The inferior God created by Sophia's desire, also referred to as the Demiurge, is the Creator God of the Old Testament. Due to his inferiority, he is not seen as good but rather an evil, angry, violent God. It is the fault of this God that the world is in the mess that it is, and due to the fact that he created it, the world is evil. The higher transcendent God is not a creator of the material world, and instead is a nurturer of the spiritual. The only hope for humankind, while locked in this evil shell of a body is to spiritually transcend this world and deny the body.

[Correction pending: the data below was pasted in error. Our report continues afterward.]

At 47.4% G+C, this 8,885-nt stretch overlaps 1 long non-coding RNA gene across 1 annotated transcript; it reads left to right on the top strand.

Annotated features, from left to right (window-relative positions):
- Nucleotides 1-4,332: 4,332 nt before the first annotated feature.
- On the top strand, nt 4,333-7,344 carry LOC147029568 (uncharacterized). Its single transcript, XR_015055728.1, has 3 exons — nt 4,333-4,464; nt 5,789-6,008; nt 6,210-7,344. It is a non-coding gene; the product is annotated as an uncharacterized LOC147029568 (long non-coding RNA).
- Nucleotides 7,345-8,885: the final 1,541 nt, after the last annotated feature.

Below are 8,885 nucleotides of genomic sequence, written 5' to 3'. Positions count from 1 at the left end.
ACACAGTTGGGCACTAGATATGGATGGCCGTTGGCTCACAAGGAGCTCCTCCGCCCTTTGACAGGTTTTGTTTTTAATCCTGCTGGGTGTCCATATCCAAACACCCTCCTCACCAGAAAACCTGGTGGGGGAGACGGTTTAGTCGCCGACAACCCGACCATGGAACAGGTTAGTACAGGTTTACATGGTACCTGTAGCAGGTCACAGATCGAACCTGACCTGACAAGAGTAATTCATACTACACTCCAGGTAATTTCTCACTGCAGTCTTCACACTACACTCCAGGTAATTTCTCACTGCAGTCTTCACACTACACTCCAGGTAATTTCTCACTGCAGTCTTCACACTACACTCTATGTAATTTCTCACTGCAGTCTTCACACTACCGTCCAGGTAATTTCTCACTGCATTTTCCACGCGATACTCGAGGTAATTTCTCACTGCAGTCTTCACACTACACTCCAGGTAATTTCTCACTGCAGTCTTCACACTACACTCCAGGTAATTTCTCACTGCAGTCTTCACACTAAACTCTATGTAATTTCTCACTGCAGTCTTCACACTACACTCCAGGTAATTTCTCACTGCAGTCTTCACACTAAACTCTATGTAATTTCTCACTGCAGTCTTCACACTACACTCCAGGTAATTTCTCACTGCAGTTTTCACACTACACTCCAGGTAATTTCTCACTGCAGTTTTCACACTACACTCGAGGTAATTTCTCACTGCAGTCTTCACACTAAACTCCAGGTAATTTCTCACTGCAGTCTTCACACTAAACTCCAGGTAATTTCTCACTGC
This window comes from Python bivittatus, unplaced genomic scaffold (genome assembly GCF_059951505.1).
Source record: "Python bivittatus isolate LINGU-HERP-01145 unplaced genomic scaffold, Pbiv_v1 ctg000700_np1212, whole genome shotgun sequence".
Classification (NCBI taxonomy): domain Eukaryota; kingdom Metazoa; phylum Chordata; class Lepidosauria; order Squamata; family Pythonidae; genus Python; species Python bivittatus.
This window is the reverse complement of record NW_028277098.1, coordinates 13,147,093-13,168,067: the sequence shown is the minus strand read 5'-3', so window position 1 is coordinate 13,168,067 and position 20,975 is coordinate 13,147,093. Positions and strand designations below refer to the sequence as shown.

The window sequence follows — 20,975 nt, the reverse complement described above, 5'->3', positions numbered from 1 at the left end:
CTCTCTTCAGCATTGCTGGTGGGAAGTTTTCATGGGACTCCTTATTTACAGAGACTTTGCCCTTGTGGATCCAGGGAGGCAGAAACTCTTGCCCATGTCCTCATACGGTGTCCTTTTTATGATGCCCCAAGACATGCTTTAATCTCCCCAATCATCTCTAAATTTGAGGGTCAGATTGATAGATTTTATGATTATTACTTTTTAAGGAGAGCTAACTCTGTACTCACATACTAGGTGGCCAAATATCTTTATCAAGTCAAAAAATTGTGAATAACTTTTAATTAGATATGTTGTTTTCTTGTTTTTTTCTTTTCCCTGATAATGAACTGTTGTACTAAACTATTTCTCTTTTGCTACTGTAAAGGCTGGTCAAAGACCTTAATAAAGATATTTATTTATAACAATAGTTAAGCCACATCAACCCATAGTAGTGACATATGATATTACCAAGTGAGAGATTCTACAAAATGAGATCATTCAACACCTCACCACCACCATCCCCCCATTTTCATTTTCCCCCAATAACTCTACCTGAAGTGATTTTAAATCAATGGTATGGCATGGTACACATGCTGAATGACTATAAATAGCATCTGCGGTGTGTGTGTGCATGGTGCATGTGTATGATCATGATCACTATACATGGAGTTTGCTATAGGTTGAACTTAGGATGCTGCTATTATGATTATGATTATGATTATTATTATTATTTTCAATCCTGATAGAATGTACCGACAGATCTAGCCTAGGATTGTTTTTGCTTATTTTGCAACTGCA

Gnostics believed that in order to acquire salvation one must possess a certain knowledge, or gnosis, which must be delivered to a person by a messenger of light. However, to receive this knowledge, one must be trying to reach beyond the evil, dark, material, physical earth and body toward that of the good, light, immaterial, and spiritual worlds. The indwelling spark must be awakened from its terrestrial slumber by the saving knowledge that comes "from without." Jesus is one of the most fundamental "awakeners" of this knowledge. Therefore, although Gnostics, like other Christians, find salvation through the messages of Jesus, Gnostics seek salvation not from sin but from "the ignorance of which sin is a consequence." The gnostics believe that the evil creator God and his angels cause this ignorance. If one receives gnosis during this lifetime- a true realization of the spirit-body dichotomy and the true destiny of the soul, then at death, when the body releases the divine spark, the soul may be free of the evil world. On the other hand, if this realization is not reached, then the ignorant soul, when released from the body will be sent back by the Demiurge into the evil painful world.